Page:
Sickle Cell Disease is a condition where there is not enough healthy red blood cells to carry oxygen throughout the body. Another name for sickle cell disease is sickle cell anemia. Sickle cell anemia is inherited as a simple recessive condition. In normal red blood cells, the cells are usually flexible and round. However, in sickle cell disease the red cells become rigid and sticky.
Certain tissues can become infected and can cause other serious complications. The cycle of a normal functioning red blood cell is about 120 days. Sickle cells differ in that they last 10-20 days long. Since the body cannot replace them fast enough, the red blood cell supply shortens and creates a condition called Anemia. Sickle cell anemia is caused by a mistake in t... ... middle of paper ... ... Pennsylvania Press.
Sickle cell anemia is an inherited disease of red blood cells. Normally red blood cells contain a protein called hemoglobin A, which carries oxygen to all the organs in the body. With sickle cell anemia, however, the body makes a different kind of protein, called hemoglobin S. The problem is that when a red blood cell with hemoglobin S releases oxygen, the cell changes from the usual doughnut shape to a sickle or S shape, and becomes stiff rather than soft and flexible like normal red blood cells. This "sickled cell," which resembles a crescent moon, can't continue to glide through the small blood vessels as usual. Instead, it gets stuck in the tiny blood vessels, blocking the flow of blood and causing pain.
These large numbers of immature or incompletely developed cells do not function like healthy red blood cells leading to oxygen deficiency throughout the organs and tissues of the body. Since these cells are underdeveloped they also have a shorter life expectancy. Pernicious anemia has been studied by many different researchers, starting in the late 17th century. Between 1876 and 1877 William Osler and William Gardner studied a patient they suspected of pernicious anemia. Their findings were that the patient had the following symptoms: numbness in the fingers, hands, and forearms, the gastric mucosa was atrophic, and high levels of red bloods cells containing nuclei were found in the bone marrow.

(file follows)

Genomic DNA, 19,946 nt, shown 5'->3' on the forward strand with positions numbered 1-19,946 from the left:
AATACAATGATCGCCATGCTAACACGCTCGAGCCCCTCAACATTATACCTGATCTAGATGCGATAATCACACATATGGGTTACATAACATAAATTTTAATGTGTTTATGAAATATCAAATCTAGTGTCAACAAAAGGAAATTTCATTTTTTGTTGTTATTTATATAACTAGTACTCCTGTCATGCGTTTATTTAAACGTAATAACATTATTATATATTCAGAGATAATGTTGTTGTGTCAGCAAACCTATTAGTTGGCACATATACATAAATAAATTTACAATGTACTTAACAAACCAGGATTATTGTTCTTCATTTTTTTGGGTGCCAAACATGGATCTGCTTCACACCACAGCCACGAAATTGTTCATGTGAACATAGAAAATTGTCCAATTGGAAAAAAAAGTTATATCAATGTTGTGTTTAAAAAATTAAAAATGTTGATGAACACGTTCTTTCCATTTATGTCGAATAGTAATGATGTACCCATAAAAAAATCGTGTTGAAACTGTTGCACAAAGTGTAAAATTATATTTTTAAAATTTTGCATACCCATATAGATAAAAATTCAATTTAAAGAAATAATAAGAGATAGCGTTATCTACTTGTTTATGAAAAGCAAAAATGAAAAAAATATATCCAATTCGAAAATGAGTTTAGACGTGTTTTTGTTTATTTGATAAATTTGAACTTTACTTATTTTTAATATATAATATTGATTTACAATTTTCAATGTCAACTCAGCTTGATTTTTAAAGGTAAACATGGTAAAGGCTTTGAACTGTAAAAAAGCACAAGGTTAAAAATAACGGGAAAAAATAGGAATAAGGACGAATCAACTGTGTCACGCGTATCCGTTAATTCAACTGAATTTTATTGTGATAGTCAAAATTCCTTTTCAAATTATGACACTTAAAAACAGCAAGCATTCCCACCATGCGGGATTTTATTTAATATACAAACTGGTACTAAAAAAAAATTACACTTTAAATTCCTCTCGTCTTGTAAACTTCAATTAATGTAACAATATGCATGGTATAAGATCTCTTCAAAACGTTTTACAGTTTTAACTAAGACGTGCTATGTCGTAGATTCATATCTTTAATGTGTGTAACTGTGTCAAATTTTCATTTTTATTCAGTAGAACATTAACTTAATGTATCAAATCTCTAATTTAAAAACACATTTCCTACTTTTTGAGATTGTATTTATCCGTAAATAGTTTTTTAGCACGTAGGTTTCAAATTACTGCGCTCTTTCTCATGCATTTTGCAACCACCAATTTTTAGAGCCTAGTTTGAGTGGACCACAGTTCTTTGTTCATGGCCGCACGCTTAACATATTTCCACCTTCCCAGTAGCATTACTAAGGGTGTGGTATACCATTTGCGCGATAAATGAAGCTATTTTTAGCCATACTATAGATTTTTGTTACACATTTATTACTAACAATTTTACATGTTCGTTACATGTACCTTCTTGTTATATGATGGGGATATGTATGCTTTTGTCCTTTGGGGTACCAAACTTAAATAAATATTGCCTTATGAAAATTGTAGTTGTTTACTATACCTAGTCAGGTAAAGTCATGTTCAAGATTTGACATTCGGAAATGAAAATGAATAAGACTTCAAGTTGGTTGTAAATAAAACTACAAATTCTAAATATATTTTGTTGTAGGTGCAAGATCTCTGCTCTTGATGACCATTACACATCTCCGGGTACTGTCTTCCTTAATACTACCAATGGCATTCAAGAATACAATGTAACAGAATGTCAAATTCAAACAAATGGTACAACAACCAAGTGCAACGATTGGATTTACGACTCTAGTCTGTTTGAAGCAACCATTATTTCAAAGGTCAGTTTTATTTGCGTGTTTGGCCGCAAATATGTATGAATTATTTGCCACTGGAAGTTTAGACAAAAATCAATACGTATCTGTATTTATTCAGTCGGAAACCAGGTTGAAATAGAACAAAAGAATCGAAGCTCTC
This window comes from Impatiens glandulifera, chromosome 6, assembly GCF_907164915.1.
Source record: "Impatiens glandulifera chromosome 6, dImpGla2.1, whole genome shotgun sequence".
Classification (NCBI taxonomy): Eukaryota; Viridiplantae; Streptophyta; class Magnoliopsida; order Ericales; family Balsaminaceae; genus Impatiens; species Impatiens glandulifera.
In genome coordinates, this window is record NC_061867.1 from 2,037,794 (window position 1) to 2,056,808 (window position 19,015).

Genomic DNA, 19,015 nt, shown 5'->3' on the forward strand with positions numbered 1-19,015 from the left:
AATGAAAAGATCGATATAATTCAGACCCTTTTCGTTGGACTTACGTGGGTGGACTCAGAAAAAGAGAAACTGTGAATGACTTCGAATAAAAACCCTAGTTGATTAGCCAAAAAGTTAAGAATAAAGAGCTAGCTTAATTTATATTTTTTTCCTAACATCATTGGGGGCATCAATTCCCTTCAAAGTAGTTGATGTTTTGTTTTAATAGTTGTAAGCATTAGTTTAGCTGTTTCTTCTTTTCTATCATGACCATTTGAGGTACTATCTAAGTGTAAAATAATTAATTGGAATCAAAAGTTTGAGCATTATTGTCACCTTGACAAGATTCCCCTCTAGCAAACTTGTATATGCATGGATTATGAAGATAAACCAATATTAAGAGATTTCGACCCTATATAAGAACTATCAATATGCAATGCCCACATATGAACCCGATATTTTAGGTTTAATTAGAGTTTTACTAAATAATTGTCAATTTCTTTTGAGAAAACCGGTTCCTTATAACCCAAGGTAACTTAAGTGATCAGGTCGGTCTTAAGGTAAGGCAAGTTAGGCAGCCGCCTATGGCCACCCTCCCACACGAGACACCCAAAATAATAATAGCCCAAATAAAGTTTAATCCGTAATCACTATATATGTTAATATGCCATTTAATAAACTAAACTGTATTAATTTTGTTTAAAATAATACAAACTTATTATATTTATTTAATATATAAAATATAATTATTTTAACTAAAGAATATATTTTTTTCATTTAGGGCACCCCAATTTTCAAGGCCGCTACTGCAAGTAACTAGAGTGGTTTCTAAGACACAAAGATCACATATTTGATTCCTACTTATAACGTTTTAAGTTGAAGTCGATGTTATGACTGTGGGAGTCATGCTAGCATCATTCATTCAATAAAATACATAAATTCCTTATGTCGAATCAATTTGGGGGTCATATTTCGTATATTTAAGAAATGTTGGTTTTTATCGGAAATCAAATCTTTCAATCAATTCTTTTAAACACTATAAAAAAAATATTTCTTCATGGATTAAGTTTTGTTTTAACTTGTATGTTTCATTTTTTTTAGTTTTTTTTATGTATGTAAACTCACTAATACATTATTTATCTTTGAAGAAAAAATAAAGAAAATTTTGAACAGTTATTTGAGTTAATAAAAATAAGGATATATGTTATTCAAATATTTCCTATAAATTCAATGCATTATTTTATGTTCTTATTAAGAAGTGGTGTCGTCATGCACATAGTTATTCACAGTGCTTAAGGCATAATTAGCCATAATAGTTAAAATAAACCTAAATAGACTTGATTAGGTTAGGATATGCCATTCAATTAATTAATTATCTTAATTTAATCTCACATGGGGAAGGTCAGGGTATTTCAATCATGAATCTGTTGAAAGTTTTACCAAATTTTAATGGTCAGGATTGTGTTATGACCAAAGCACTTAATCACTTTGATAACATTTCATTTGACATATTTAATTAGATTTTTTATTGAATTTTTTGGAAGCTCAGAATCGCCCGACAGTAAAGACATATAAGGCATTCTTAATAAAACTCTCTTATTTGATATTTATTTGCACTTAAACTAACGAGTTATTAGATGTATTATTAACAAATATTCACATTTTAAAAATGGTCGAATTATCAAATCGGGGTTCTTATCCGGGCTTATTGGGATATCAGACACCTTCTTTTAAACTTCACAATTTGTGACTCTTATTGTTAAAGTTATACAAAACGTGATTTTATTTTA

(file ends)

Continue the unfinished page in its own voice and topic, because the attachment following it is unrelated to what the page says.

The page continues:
This is a disorder which turns your typical disc shaped red blood cell into a sickle or crescent shape. The red blood cell has a soft disc shape so that it is able to move and squeeze through your blood vessels more efficiently. Also, the red blood cell contains a protein rich in iron called hemoglobin A, which carries oxygen from the lungs to the rest of the body. Hemoglobin S is the abnormal hemoglobin found in sickle cells and is what makes the sickle cell take its crescent shape. Normal hemoglobin looks like little dots, where hemoglobin S forms stiff strands which makes it into its shape.
Sickle cell anemia is a blood disorder that is inherited from both parents in which the body produces abnormally shaped red blood cells. In sickle cell anemia, the hemoglobin in red blood cells links together; resulting in the red blood cells to become rigid and a C-shaped. These deformed cells block blood and oxygen flow in blood vessels. Sickle cells deteriorate quicker than normal red blood cells, which results in anemia. Sickle cell anemia is a genetic disorder.
Sickle cells contain abnormal hemoglobin due to a mutation in the hemoglobin chain. This type of hemoglobin is known as sickle hemoglobin or hemoglobin S. Sickle hemoglobin is what distorts red blood cells into a sickle shape. Sickle cells are sticky and less elastic than normal red blood cells. They are not able to pass through the blood as easily so in result they tend to block blood flow in blood vessels. Blocked blood flow causes pain, organ damage, and increases the risk for infections.
Sickle cells can clog vessels depriving tissues of oxygen. As spoken of in two articles, sickle cells have a shorter life span than normal red blood cells. Normal red blood cells can live 120 days compared to sickle cells that only last 10 to 20 days, resulting in anemia. (Learn genetics, 2010 & Nabili, 2008) Sickle cell anemia does not only have one primary cause, but also has a variety of symptoms. Sickle cell anemia has various symptoms that may vary upon every individual.
The disease causes hemoglobin in the red blood cells, when it does not receive sufficient oxygen, to form into long, sickle shapes with a sticky, chemical surface. When blood cells are this form, they cannot go through the capillaries, blocking off both blood and oxygen. Fortunately only 20% of all red blood cells become Sickle Cells; the sickle cells have a shorter life span; and most blood cells go through the capillaries before becoming sickle-shaped. The most painful effect known from Sickle Cell Disease are episodes of pain called Sickle Cell Crisis, where the body is in need of oxygen, either from physical activities or a sickle blood cell blocking blood passages that lead to organs. The first day is the worst, where devastating pain goes to the arm, leg, and back, along with the shortness of breath.
The sickle shape comes from the atypical hemoglobin s molecules. Hemoglobin molecules are composed of two different parts called the alpha and beta. The beta subunit of the hemoglobin molecule has a mutation in gene, on chromosome 11 which produces the change in the red blood cell shape causing them to die and not reproduce accurately. The change in shape causes the red blood cells to get stuck in the blood vessels and block the effectiveness of oxygen transport causing pain and organ damage to the body. This disease does not have a cure and some common treatments are used to help patients live with the disease.